Isthmic spondylolisthesis results when a fracture gap at the pars interarticularis (the junction of the upper and lower lumbar spine joints of one vertebra) widens. Widening of the gap leads to the fifth lumbar vertebra shifting forward on the part of the pelvic bone called the sacrum; this is known as "slippage."
Degenerative spondylolisthesis results when wear and tear breaks down the pars interarticularis, causing slippage of one vertebra on another. This is more common in adults and most commonly occurs between the fourth and fifth lumbar vertebrae.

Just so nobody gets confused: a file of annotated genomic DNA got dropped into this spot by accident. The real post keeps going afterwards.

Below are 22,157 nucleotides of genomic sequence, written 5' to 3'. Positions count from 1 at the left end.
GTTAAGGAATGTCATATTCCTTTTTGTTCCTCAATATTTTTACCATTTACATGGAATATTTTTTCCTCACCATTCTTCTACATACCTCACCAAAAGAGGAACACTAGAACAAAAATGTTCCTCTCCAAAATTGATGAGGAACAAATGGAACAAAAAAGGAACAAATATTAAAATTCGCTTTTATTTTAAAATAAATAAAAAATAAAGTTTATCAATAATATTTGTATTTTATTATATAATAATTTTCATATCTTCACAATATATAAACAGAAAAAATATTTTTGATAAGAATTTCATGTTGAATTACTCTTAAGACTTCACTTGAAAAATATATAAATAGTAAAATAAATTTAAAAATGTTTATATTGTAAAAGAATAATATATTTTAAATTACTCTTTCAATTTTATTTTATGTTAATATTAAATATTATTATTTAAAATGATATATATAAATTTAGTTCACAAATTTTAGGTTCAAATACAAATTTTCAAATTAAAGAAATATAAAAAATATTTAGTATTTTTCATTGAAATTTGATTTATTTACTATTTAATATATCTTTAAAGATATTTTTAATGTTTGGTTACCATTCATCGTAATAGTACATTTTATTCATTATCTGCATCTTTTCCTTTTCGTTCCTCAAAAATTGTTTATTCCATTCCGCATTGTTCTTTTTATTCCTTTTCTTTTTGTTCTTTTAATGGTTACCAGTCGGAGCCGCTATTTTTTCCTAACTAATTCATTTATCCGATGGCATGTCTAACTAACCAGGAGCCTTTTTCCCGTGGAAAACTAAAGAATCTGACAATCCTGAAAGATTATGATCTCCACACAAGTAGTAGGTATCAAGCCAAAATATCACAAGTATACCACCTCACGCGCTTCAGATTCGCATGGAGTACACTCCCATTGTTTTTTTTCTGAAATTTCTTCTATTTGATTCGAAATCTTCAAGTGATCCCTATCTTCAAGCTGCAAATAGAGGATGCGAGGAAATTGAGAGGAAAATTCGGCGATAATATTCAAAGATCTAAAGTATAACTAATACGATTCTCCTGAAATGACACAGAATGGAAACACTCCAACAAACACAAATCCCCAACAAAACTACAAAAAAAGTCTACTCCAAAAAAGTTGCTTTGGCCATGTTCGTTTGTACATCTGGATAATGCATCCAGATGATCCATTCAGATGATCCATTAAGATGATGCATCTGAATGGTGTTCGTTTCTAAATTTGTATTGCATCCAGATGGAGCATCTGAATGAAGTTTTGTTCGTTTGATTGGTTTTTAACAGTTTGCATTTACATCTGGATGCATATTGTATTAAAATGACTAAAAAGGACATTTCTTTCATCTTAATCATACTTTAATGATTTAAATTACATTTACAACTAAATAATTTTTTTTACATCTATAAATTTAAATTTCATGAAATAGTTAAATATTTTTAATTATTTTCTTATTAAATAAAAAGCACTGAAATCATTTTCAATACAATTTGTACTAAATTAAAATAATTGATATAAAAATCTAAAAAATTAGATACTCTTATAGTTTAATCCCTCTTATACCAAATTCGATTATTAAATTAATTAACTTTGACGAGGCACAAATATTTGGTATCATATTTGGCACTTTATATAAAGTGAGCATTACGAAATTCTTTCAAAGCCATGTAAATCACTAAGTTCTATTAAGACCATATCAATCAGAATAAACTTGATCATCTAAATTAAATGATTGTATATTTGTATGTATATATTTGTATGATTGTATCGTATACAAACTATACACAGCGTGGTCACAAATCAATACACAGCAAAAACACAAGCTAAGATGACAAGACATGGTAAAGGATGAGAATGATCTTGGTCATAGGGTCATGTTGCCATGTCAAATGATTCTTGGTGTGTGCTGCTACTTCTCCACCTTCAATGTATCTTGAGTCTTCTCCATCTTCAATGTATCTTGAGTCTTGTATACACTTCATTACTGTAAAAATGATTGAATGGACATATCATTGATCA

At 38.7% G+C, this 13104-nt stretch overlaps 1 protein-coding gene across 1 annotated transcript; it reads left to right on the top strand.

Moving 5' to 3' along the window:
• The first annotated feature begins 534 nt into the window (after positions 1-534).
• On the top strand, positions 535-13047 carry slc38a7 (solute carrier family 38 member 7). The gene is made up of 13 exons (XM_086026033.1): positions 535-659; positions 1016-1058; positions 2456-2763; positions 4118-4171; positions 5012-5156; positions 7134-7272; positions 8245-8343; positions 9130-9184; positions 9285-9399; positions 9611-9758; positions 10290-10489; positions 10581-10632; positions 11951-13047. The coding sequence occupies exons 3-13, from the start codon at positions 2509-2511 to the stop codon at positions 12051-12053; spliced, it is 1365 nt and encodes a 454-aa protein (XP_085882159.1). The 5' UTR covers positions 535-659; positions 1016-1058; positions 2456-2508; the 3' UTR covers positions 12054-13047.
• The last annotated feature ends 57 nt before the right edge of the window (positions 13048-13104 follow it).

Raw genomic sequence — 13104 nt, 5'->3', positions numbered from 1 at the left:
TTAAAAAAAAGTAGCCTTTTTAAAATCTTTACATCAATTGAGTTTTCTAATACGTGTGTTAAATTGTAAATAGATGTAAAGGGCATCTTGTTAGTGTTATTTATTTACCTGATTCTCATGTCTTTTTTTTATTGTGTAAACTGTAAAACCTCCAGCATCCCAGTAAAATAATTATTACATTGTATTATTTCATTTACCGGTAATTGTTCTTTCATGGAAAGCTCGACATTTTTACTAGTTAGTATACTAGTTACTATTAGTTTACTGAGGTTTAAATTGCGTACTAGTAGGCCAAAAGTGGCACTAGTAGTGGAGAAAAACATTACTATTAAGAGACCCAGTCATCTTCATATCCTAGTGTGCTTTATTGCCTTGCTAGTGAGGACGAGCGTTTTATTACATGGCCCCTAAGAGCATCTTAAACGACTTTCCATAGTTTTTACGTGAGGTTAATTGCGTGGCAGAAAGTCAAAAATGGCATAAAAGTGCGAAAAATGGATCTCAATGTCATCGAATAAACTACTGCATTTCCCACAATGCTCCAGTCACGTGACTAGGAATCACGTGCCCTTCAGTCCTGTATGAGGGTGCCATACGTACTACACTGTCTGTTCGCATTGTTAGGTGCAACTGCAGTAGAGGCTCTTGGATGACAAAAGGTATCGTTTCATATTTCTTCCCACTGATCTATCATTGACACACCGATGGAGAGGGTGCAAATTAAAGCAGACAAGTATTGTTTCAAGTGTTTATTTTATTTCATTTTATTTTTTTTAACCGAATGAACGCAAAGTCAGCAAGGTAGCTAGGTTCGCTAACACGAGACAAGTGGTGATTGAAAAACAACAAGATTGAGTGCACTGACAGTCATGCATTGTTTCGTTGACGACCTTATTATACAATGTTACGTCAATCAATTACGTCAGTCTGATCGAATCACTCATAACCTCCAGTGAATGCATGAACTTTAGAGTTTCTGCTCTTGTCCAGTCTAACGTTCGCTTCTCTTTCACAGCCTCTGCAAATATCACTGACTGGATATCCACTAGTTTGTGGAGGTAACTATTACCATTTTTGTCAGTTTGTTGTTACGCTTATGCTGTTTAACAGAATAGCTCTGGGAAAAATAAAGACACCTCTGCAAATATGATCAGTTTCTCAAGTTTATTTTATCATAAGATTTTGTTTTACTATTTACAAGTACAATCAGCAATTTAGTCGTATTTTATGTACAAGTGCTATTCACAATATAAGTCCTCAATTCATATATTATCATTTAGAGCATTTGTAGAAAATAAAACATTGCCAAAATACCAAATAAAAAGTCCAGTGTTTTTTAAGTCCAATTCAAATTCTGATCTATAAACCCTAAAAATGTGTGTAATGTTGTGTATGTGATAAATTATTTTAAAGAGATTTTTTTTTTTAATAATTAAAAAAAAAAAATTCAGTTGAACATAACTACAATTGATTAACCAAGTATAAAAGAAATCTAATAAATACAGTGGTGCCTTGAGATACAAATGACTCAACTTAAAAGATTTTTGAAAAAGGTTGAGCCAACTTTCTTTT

Post-treatment "maintenance" exercises like truncal core muscle strengthening (pilates or yoga) may be prescribed to condition the muscles and minimize reinjury.
If the pain, spasm, or slippage increases despite conservative management, then the surgeon may discuss spinal fusion with the patient:
Bones may be realigned depending on how much one vertebra has slipped forward on the other. The most important steps are restoring stability and making sure the nerves have no pressure on them.
Slippage of the vertebral bodies results in progressive deformity of the spine and compression of the vertebral canal.
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